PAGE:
1816 ENGLISH POETRY 1579-1830: SPENSER AND THE TRADITION

Henry Kirke White

Anonymous, "On reading the Remains of Henry Kirke White" The Monthly Magazine 40 (January 1816) 516-17.



Oh White, so oft lamented! fain my Muse,
Though humble, would pour forth the silent plaint
For thee, who blest with science and with truth,
Truth more than mortal, yet wast early doom'd
To feed insatiate Death; could nought avail
But for a space to stop his dread career,
Not all a mother's tears, nor all the pray'rs
Which kindred genius wafted to the skies
In thy behalf? No, earth was ill fit for thee;
For what was there thy lot but poverty,
And fell disease, by slow and secret steps
Consuming thy worn form; and, when at last
The well-earn'd laurel round thy brow was bound,
And Pity kindly from her heav'nly throne
Look'd down with placid eye, 'twas then the fiend,
Too eager for his prey, let fly the shaft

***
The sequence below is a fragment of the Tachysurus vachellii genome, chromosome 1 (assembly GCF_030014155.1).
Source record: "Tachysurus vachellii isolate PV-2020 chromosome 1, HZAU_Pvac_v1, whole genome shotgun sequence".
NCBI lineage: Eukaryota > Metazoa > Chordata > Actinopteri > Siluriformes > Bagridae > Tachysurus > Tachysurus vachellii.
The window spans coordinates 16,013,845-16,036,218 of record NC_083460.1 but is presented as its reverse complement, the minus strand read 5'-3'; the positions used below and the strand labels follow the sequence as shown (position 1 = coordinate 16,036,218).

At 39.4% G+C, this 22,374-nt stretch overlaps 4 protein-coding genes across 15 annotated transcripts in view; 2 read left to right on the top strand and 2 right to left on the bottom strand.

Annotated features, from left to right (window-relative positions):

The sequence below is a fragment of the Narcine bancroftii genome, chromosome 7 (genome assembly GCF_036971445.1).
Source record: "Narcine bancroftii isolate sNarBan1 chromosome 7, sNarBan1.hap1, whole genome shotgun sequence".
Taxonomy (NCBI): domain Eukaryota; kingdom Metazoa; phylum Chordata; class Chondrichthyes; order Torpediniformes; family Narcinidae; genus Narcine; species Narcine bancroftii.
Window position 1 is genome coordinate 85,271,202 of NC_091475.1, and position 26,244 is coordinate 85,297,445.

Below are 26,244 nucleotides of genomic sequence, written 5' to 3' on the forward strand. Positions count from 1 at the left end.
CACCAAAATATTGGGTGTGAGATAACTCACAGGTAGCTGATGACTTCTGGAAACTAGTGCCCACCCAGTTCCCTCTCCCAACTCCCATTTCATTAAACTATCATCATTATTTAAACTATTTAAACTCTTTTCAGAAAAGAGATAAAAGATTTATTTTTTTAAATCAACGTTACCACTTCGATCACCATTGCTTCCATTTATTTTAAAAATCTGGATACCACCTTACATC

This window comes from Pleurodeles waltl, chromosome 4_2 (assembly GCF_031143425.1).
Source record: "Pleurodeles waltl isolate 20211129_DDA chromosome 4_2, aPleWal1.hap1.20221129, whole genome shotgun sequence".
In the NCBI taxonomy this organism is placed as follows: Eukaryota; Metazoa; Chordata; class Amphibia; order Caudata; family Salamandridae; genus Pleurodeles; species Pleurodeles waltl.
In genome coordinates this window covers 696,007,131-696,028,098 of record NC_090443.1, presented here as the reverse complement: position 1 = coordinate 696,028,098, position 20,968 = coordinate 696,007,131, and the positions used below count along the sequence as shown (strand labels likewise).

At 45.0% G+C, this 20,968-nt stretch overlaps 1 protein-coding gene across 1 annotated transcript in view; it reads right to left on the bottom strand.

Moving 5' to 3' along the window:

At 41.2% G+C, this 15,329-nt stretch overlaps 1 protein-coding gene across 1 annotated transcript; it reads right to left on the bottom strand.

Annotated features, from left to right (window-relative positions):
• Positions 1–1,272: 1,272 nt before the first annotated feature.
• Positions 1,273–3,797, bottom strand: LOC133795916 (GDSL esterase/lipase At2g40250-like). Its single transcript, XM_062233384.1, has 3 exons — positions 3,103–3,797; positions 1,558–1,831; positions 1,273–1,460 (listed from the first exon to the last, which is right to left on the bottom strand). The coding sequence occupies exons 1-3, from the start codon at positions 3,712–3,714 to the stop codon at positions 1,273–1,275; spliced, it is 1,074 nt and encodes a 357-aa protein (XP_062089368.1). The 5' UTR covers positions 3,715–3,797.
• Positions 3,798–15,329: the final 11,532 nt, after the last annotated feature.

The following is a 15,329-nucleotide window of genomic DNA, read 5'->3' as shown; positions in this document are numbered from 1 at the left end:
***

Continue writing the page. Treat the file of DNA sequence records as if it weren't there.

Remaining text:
And pierc'd his noble victim; but thy fame
E'en Death destroy'd not, for, while Genius claims
The votive tribute from th' admiring throng,
Thy orb will shine conspicuously bright
'Mid youthful satellites; — that despairing band
Who, stung to madness by the bitter taunts
Of a cold, heartless, ill-requiting world,
Swallow'd the poisonous draught, and durst appear,
Unsummon'd, unprepared, before his Judge,
"With all his imperfections on his head."
Heart-broken Chatterton! or, he whose fame
For youthful poesy thine alone excels,
Worgan, who mourns in plaintive strains his friend,
The virtuous Ambrose.